Valley Scientist Created a Life-Saving Scorpion Antivenin in the 1950s

Douglas TowneMarch 3, 2022
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Rock star scientist Dr. Herbert Stahnke dazzled audiences on his 1950s TV show and created a life-saving scorpion antivenin.

Long before Carl Sagan and Neil deGrasse Tyson made the leap to scientific celebrity, the Valley had a superstar professor in Dr. Herbert Stahnke. His showmanship in handling poisonous creatures riveted viewers of his local TV show and made for some harrowing pedagogy during his popular biology classes at Arizona State University from the 1940s into the 1970s.

“Stahnke had us sit according to our last names, so I was in the front row,” says former student Pam Dyer, now a retired financial officer in Mission Viejo, California. “I about had a heart attack when he let a rattlesnake slither to the floor. I stood on my desk to get away, [but] all he did was smile and reach out to get it up with some kind of tool.”

Stahnke’s use of live venomous props was more than a learning ploy, however. Ultimately, his research in venomous reptiles and arachnids solved a public health crisis in Arizona, and his name continues to be synonymous with deadly desert dwellers for Valley residents of a certain generation.

A Windy City native who graduated from the University of Chicago in 1928, Stahnke followed his fiancée, Lydia Stille, to Arizona when she became a private tutor at Jokake Inn. The couple married in 1929, and Stahnke worked as a science teacher at Mesa High School for 13 years. He spent his summers earning a master’s degree from the University of Arizona in 1935 and a Ph.D. from Iowa State University in 1939.

After hearing of a young child’s death following a scorpion sting, Stahnke selected the arachnid for his dissertation topic. He subsequently became head of the Division of Biological Sciences at Arizona State College, the precursor to ASU, in 1941, and three years later founded its Poisonous Animals Research Laboratory.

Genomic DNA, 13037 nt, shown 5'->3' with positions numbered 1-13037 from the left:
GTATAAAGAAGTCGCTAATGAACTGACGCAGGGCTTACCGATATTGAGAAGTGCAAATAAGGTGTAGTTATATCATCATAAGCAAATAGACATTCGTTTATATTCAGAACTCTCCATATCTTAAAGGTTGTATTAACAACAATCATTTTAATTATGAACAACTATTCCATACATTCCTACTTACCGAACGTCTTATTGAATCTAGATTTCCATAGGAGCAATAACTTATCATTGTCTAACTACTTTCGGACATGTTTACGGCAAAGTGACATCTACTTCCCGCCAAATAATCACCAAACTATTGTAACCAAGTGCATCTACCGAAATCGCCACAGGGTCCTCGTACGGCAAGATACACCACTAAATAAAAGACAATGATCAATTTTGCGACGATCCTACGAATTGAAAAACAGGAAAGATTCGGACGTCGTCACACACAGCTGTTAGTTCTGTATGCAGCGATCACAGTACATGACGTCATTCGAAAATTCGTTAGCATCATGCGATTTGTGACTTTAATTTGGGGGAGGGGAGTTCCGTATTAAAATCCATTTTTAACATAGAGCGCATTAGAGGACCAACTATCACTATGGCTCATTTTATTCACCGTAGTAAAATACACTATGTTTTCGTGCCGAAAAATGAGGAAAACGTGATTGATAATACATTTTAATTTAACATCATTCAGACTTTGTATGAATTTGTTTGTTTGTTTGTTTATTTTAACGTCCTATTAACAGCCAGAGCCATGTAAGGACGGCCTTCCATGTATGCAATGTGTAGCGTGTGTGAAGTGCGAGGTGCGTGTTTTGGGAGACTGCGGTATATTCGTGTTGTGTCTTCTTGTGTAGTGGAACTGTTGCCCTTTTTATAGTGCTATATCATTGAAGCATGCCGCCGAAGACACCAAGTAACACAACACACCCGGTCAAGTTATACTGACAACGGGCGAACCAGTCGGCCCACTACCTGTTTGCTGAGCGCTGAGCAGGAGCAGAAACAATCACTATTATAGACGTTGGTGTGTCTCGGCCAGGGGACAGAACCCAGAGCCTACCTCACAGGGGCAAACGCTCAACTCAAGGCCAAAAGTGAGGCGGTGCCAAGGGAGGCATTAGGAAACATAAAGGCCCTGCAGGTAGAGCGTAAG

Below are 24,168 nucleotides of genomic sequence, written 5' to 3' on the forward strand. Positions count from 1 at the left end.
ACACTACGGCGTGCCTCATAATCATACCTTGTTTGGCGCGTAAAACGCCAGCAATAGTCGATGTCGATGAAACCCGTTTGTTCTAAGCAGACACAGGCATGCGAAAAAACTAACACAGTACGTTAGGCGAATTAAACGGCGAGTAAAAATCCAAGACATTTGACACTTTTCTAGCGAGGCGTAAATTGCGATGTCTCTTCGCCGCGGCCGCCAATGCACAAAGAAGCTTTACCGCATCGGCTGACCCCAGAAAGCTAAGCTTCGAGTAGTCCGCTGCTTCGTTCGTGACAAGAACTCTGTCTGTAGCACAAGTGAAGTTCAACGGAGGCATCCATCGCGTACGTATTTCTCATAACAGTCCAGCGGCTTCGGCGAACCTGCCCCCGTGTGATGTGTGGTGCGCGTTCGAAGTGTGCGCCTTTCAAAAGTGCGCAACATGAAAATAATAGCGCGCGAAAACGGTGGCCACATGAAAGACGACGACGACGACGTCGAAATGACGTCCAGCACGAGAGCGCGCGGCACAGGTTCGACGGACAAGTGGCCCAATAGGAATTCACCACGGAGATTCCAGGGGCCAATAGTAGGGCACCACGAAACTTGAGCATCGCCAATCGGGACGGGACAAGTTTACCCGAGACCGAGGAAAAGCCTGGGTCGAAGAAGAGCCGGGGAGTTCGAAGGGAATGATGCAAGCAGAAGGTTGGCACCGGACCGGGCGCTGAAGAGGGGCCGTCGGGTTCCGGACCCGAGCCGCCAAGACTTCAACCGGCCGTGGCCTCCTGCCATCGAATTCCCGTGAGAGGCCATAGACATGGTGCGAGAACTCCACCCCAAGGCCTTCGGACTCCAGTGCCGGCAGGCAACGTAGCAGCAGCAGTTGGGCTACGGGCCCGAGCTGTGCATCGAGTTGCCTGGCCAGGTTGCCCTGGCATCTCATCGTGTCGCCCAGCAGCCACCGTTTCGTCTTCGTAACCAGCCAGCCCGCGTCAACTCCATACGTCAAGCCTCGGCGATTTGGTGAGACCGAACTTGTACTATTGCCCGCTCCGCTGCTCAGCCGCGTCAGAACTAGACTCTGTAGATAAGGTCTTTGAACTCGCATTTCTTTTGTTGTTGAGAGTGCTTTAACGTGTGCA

His research determined that scorpions had killed twice as many people as other venomous animals in Arizona over the preceding two decades, and were especially dangerous for infants and house pets because of their small bodies. Stahnke also found that treating their stings with morphine for pain relief – common practice at the time – increased the venom’s toxicity.

Most importantly, Stahnke created a scorpion antivenin in 1948, which was credited with saving many young lives, including that of Isadore Freely in 1951. “I was stung by a bark scorpion at the age of 6 months and had an extreme fever and convulsions,” she says. “About 20 years later, as an ASU student, I visited and thanked him. He remembered the incident.” The antivenin, which was injected into patients, was initially tested on animals, including cats, rabbits and rats. “It was truly a miracle medication,” says Dr. Frank LoVecchio, medical director of clinical research at ASU’s College of Health Solutions, who served as medical director of Banner Poison and Drug Information in the 1990s-2000s. “It saved lives, it avoided hospital admissions and it transferred a potentially ill patient into someone going home ‘normal’ in a few hours.” In Stahnke’s day, “the antivenom was given to hospitals for free. It was free to the patient,” LoVecchio continues. “Since that time, a private company has developed a scorpion antivenom, and the patient costs occasionally exceed $10,000 for administration.”